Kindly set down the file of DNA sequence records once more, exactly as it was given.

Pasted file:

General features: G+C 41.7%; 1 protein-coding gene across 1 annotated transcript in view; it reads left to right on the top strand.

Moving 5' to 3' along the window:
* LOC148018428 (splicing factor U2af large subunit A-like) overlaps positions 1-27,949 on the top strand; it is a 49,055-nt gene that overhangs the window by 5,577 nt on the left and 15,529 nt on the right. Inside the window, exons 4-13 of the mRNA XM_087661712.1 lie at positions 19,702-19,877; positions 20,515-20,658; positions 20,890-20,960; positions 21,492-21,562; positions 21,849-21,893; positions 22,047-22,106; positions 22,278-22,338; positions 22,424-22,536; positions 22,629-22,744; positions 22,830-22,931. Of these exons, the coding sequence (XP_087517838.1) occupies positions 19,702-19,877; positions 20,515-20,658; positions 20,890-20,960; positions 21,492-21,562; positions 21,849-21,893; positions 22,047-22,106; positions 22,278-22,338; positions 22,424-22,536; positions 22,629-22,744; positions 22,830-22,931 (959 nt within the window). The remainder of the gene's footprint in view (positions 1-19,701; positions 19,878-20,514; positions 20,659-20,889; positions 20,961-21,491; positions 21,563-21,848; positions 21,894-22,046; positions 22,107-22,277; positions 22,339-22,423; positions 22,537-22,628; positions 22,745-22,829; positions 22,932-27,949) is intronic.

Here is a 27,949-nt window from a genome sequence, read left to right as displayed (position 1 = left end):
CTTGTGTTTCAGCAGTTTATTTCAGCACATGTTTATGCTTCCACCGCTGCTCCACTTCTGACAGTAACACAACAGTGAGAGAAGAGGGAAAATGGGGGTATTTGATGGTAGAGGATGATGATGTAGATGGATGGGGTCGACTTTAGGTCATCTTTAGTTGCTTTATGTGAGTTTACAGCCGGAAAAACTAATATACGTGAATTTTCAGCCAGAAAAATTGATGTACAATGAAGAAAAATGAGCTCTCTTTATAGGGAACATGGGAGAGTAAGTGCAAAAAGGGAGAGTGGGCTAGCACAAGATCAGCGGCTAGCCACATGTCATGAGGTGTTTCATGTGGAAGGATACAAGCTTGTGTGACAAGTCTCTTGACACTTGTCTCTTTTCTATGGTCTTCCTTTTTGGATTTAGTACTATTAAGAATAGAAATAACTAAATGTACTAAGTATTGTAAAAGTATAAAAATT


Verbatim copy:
General features: G+C 41.7%; 1 protein-coding gene across 1 annotated transcript in view; it reads left to right on the top strand.

Moving 5' to 3' along the window:
* LOC148018428 (splicing factor U2af large subunit A-like) overlaps positions 1-27,949 on the top strand; it is a 49,055-nt gene that overhangs the window by 5,577 nt on the left and 15,529 nt on the right. Inside the window, exons 4-13 of the mRNA XM_087661712.1 lie at positions 19,702-19,877; positions 20,515-20,658; positions 20,890-20,960; positions 21,492-21,562; positions 21,849-21,893; positions 22,047-22,106; positions 22,278-22,338; positions 22,424-22,536; positions 22,629-22,744; positions 22,830-22,931. Of these exons, the coding sequence (XP_087517838.1) occupies positions 19,702-19,877; positions 20,515-20,658; positions 20,890-20,960; positions 21,492-21,562; positions 21,849-21,893; positions 22,047-22,106; positions 22,278-22,338; positions 22,424-22,536; positions 22,629-22,744; positions 22,830-22,931 (959 nt within the window). The remainder of the gene's footprint in view (positions 1-19,701; positions 19,878-20,514; positions 20,659-20,889; positions 20,961-21,491; positions 21,563-21,848; positions 21,894-22,046; positions 22,107-22,277; positions 22,339-22,423; positions 22,537-22,628; positions 22,745-22,829; positions 22,932-27,949) is intronic.

Here is a 27,949-nt window from a genome sequence, read left to right as displayed (position 1 = left end):
CTTGTGTTTCAGCAGTTTATTTCAGCACATGTTTATGCTTCCACCGCTGCTCCACTTCTGACAGTAACACAACAGTGAGAGAAGAGGGAAAATGGGGGTATTTGATGGTAGAGGATGATGATGTAGATGGATGGGGTCGACTTTAGGTCATCTTTAGTTGCTTTATGTGAGTTTACAGCCGGAAAAACTAATATACGTGAATTTTCAGCCAGAAAAATTGATGTACAATGAAGAAAAATGAGCTCTCTTTATAGGGAACATGGGAGAGTAAGTGCAAAAAGGGAGAGTGGGCTAGCACAAGATCAGCGGCTAGCCACATGTCATGAGGTGTTTCATGTGGAAGGATACAAGCTTGTGTGACAAGTCTCTTGACACTTGTCTCTTTTCTATGGTCTTCCTTTTTGGATTTAGTACTATTAAGAATAGAAATAACTAAATGTACTAAGTATTGTAAAAGTATAAAAATT